We sell a lot of first-time authors at my literary agency. Writers like Karen Marie Moning, Gena Showalter, Beverly Brandt, Cara Lockwood, Jacquelin Thomas, Jennifer St. Giles, to name a few, were all authors whose very first books we placed with a publisher.
With that thought in mind, one of my clients and I were recently discussing how the sale of a first book can potentially impact a writer’s psyche, often for the negative. You know, the nattering voices of performance anxiety or impostor syndrome—the sorts of problems that agents tend to “occasionally” see in their new authors.
I weighed in from my own current experience as a new author, as well as my longstanding philosophy as an agent of new writers. Here’s the advice I often give, and have, of late, given to myself. The truth is that even though my own books are now under contract, I am the same writer I was two days before the sale, or the day before, or the year before. Whatever. There is the sense when you head back to work “the day after” the sale that the stakes are higher, that now the work MUST be the very very very very best ever. But then it’s like you release a sigh, you unclench your hands… and just go back to what you’ve always been doing.
If you’re lucky. For me, I calculate that in the past four years or so I have written more than a million words on a variety of novels. I suppose that kind of work habit forms a nicely worn groove on my creative carpet, which does make it easier to employ the mantra that I’m *doing what I was doing the day before I sold.* Because I AM doing what I was doing the day before I sold—I’m writing. Grin.
Now, on the other hand, I have a client who has been publishing a long time (at least in my mind—five years is a long time in this business.) She tells me that with every book it gets harder; you’re more aware of the potential for bad “fallout” and the self-pressure becomes more and more intense. I see this scenario play out with some of my clients too.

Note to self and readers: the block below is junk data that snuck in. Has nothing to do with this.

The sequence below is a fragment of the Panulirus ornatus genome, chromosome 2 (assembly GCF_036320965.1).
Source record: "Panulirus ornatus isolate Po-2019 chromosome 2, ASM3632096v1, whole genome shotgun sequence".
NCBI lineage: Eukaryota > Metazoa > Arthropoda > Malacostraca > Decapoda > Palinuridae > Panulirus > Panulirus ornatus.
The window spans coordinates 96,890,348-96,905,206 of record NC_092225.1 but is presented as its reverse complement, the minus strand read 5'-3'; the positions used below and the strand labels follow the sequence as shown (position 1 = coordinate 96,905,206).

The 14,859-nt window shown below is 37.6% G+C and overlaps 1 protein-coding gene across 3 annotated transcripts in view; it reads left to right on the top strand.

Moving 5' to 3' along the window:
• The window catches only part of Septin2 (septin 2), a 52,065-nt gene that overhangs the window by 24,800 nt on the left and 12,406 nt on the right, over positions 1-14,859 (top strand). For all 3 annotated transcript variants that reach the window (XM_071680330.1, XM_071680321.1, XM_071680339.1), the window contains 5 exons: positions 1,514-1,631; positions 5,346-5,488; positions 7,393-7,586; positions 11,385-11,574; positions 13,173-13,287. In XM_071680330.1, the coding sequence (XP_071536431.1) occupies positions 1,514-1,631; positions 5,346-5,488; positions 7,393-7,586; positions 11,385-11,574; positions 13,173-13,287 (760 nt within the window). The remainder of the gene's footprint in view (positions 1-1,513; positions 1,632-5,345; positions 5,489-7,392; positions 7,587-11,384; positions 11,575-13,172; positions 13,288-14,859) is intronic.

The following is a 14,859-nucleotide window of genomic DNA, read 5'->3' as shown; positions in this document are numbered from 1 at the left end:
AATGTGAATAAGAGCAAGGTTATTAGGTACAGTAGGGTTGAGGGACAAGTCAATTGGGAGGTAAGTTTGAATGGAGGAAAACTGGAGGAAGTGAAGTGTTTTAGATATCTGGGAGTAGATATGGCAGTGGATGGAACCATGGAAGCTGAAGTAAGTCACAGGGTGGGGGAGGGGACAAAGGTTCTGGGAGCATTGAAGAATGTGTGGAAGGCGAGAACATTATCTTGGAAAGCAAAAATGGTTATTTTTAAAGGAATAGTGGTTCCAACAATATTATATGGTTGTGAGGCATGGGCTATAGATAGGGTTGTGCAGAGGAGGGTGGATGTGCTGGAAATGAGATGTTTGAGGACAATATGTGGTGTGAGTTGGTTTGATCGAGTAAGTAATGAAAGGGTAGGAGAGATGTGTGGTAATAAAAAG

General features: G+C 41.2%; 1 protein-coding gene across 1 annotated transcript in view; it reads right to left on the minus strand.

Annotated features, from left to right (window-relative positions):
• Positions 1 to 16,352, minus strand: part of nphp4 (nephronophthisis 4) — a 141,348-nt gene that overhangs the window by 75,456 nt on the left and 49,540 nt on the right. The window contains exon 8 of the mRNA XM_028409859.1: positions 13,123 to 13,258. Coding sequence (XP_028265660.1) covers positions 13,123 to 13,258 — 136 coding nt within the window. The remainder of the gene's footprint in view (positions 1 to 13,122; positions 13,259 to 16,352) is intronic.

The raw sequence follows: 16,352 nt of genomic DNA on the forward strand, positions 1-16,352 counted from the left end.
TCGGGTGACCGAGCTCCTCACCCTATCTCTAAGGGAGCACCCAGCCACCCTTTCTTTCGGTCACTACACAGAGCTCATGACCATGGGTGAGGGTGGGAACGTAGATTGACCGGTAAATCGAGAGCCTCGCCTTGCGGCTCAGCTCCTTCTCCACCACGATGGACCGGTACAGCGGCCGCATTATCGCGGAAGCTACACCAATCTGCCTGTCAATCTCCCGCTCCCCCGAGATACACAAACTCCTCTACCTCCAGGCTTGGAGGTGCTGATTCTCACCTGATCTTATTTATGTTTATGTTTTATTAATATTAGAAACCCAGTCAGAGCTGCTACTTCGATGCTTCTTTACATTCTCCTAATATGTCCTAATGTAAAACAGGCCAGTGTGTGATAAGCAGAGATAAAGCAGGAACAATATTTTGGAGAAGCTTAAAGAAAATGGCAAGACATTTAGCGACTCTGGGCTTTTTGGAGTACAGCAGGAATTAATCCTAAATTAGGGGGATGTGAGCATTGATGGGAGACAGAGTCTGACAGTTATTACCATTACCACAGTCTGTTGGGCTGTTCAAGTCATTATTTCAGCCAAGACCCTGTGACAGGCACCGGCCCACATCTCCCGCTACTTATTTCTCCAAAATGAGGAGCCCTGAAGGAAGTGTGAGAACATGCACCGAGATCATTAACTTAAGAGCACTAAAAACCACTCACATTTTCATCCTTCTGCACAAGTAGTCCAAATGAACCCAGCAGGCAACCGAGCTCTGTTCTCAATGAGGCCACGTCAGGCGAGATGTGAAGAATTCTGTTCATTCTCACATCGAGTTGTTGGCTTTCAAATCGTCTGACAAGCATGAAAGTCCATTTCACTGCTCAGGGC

But all of this brings me to my morning’s epiphany (or late last night’s epiphany.) I was thinking that now that I’ve sold my first books, I find I’m delving into my writing craft with less frenzied emotion. (Oh, and by the way, the oasis is just fine—thank you. No worries about me and my creative drought!) There’s not that feeling of, “What if THIS one won’t sell? What if it’s wrong for the market?” Those doubts that tend to haunt you while you work on a novel for, oh, sixteen or seventeen months as I did my first women’s fiction/literary novel. The One That’s Yet To Sell. But I’m okay with the fact that it hasn’t because as an agent AND author, I’m a firm believer in taking risks. We have to target the market, and we can’t be foolish or Pollyanna, but at the same time I think that when a writer follows the story that’s whispering to them, even if it doesn’t sell immediately, it’s a worthwhile investment of their skill and time—despite those haranguing doubts in the sixteen month writing breach.
Which explains my recent answers about online writing while on the RWC list. Several of the authors on that loop seemed surprised that I had such a positive outlook on online publishers—what’s more surprising to me, however, is that other agents are dubious about the medium. Apparently some agents look at it as a lazy format for learning craft, but I have to say I feel pretty impassioned on this topic. I view online writing as a unique way to allow a writer to push the boundaries. To learn that it’s okay to write the risky books, and that if they do, a readership may very well follow. Today’s print publishing market is nothing if not rigid in what it will “tolerate”, i.e. editors tell me, “We want paranormals, but ONLY if they’re really, really, really sexy. They HAVE to be sexy, okay?” (Actual tidbit of conversation with a publisher in NYC.) What about the sensual, wildly romantic beta hero, who may not think from his ‘nether regions” every time, but might actually use his other head.
And, by the way, I’m sure that Karen Marie Moning wouldn’t mind me sharing that when I first shopped out BEYOND THE HIGHLAND MIST, many editors told me: “Nobody reads time travel.” Not.
Online writers find a wealth of possibility right now, and I’m betting that in years to come the medium will come to be regarded as the place where certain cutting edge writing forms gained a foothold. Don’t quote me on that or anything, but I believe that freedom in creative pursuit is a powerful thing. Which brings me back to my opening thought here: when an author lands their first book contract, there’s the potential for anxiety and pressure, but there’s also an exhilarating freedom that comes in knowing your work has found a home. That inner place of questioning is silenced, and for the first time in your life you can go about the business of writing without the handmaiden of doubt—that doubt about whether the work will sell, or if it speaks to the market. Later, new choking doubts will appear, concerns about sell-throughs, and reviews, and packaging, and option books, and cruel bloggers, and the like. But for this glorious sliver of time, your newly contracted job is heartbreakingly simple. You are a writer. Just what you always wanted to be.